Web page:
StarChase recently released a GPS launcher that enables law enforcement agencies to shoot a tracking device onto a suspect’s car to keep tabs on the vehicle. The GPS technology will relay the location of the suspected criminal’s car to a computer system, allowing law enforcement officers to follow the individual electronically rather than engage in dangerous, high-speed chases.
Law enforcement agencies are leveraging new technology to reduce the number of dangerous scenarios for officers, suspected criminals and innocent bystanders. Because around 40 percent of police chases end in crashes or an average of one fatality daily, according to University of South Carolina professor Geoffrey Alpert, solutions to eliminate these life-threatening circumstances are being embraced nationwide.
The StarChase technology focuses on improving the safety of law enforcement activities by enabling potential criminals to be tracked rather than chased down by officers. Alpert told the New York Times a recent study indicated more than 70 percent of offenders apprehended after a car chase said they would have slowed down if they felt they were no longer being pursued.
Furthermore, StarChase’s own research revealed the average suspect tracked by the GPS technology slowed down to around 10 mph of the speed limit once the police chase had ceased. The apprehension rate exceeded 80 percent with the GPS technology, compared to 70 percent when police chased offenders in more dangerous situations. Without GPS technology, communities nationwide may continue to experience:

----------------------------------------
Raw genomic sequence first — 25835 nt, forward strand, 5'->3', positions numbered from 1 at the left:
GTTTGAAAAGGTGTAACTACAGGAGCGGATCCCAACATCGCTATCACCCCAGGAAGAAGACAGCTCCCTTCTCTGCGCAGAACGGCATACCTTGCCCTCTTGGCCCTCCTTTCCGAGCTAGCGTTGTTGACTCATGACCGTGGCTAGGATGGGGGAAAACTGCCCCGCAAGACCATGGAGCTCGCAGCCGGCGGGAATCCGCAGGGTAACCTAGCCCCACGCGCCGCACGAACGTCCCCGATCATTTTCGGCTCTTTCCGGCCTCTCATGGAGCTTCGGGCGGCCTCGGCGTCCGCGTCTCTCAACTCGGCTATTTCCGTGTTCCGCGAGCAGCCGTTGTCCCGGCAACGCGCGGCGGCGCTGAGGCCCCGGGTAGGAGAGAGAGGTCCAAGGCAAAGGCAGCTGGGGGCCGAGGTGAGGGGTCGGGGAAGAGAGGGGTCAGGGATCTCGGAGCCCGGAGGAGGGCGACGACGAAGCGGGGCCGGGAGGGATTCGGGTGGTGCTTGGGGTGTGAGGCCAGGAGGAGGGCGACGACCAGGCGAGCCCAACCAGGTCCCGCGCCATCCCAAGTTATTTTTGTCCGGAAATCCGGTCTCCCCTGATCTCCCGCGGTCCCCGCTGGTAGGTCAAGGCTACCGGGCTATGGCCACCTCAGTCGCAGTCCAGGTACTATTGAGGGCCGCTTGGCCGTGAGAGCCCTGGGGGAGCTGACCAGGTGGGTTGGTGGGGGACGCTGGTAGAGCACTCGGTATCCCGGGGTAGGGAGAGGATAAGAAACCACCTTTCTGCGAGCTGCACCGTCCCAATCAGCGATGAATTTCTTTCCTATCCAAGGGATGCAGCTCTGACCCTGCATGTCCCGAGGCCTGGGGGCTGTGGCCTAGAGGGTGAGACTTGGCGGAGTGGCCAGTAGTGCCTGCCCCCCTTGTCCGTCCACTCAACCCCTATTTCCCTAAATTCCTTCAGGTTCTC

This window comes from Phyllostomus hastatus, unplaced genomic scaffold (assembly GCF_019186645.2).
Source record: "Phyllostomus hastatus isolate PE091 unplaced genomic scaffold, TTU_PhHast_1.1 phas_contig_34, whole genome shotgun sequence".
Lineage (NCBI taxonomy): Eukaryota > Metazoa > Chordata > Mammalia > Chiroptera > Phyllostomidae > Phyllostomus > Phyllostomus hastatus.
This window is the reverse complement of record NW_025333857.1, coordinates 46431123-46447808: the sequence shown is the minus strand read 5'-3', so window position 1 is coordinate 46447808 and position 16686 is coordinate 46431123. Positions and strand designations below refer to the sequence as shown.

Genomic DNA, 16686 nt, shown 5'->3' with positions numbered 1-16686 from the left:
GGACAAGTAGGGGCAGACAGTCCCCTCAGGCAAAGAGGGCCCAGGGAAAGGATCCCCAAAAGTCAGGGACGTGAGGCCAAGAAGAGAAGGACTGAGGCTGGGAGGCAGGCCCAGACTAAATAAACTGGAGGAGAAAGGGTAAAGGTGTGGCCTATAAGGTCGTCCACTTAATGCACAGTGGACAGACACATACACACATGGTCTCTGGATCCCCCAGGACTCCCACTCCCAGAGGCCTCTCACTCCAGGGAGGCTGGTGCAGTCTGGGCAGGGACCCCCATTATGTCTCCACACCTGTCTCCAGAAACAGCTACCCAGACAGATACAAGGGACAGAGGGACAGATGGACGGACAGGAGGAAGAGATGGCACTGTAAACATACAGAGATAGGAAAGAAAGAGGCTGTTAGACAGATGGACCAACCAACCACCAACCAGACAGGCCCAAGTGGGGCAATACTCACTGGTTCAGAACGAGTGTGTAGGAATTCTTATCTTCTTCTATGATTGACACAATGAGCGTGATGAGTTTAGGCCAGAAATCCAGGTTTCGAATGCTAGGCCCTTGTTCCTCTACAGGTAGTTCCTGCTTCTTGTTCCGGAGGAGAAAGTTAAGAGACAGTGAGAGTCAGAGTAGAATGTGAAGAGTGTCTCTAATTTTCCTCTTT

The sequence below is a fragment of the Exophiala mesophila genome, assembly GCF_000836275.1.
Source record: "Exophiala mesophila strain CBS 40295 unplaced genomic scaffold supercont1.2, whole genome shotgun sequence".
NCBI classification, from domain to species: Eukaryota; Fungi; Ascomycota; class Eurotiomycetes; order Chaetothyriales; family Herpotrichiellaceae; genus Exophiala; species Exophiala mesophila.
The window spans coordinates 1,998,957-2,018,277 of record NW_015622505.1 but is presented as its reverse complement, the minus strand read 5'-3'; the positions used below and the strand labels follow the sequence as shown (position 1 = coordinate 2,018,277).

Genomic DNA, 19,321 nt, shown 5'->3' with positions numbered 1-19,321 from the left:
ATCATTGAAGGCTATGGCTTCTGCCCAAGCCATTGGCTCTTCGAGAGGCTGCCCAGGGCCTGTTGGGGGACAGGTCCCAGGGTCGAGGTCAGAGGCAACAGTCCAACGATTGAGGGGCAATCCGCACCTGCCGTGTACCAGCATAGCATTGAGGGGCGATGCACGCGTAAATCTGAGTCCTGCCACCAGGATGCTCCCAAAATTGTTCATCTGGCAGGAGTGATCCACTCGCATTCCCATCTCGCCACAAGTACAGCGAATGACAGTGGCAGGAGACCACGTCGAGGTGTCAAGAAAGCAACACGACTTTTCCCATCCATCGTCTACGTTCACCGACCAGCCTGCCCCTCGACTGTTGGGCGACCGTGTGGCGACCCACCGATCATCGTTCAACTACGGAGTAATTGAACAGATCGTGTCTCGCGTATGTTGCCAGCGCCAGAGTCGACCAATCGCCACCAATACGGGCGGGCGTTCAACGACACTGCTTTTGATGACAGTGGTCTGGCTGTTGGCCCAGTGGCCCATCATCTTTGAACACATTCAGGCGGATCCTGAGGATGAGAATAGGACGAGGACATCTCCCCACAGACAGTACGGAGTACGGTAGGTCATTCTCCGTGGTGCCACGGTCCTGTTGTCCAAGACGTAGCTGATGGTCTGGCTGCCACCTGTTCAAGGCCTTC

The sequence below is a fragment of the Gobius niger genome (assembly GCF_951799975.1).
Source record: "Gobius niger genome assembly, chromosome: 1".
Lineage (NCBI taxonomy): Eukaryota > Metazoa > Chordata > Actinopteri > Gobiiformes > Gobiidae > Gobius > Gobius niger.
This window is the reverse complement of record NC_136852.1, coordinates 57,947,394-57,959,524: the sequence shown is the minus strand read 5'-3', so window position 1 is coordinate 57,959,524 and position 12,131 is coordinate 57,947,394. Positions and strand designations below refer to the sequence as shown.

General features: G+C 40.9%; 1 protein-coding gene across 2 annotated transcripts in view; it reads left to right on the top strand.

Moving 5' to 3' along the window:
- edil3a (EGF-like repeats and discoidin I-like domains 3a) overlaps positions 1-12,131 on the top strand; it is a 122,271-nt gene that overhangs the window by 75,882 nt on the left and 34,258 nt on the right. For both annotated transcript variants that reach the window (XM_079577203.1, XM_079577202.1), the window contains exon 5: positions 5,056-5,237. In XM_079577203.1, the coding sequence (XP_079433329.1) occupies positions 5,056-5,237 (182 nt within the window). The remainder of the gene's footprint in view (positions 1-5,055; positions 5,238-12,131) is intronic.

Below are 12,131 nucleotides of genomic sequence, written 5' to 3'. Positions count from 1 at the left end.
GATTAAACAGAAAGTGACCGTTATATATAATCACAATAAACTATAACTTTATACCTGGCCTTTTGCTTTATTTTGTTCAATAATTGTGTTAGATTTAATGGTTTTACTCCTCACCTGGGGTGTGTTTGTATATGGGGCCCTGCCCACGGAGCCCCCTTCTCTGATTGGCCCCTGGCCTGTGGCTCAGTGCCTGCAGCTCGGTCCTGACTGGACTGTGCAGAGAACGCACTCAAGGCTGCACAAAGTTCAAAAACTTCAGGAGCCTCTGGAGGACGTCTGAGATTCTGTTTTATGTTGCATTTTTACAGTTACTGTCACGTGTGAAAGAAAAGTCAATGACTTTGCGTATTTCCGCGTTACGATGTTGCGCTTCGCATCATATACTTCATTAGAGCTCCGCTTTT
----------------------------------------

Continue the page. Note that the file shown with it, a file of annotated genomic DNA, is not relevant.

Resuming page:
- 55,000 injuries annually
- More than 360 officer and civilian fatalities each year
- $1.3 billion in jury-awarded damages
The technology generates data that can be used in a court of law to demonstrate law enforcement’s efforts to safely and legally apprehend a suspect.
How Does It Work?
StarChase GPS tracking technology includes a launcher attached to a police vehicle that is able to shoot a tracking tag onto the vehicle of a potential offender. The compressed air launcher is placed on the grille of a police vehicle and uses a laser to target suspect cars. When the tag is attached to the offenders car, it transmits coordinates to the police dispatch computer, which can follow the tag in real-time on digital maps. From there, law enforcement can safely intercept the suspect when they have stopped traveling. Because the technology is all web-based, no software installation is required.
Many state, local and federal grants are available for law enforcement agencies interested in implementing the GPS tracking technology. These grants can be used to purchase the technology, train officers on best practices and maintain all resources for optimal performance.
One question the technology presented was whether GPS tagging violated protections of unreasonable searches. Under the Fourth Amendment, searches of private property require a warrant. StarChase explains its solutions are in compliance with the Fourth Amendment when law enforcement attach the tags after probable cause has been determined or an urgent circumstance arises – such as a stolen vehicle is cited or the driver appears under the influence.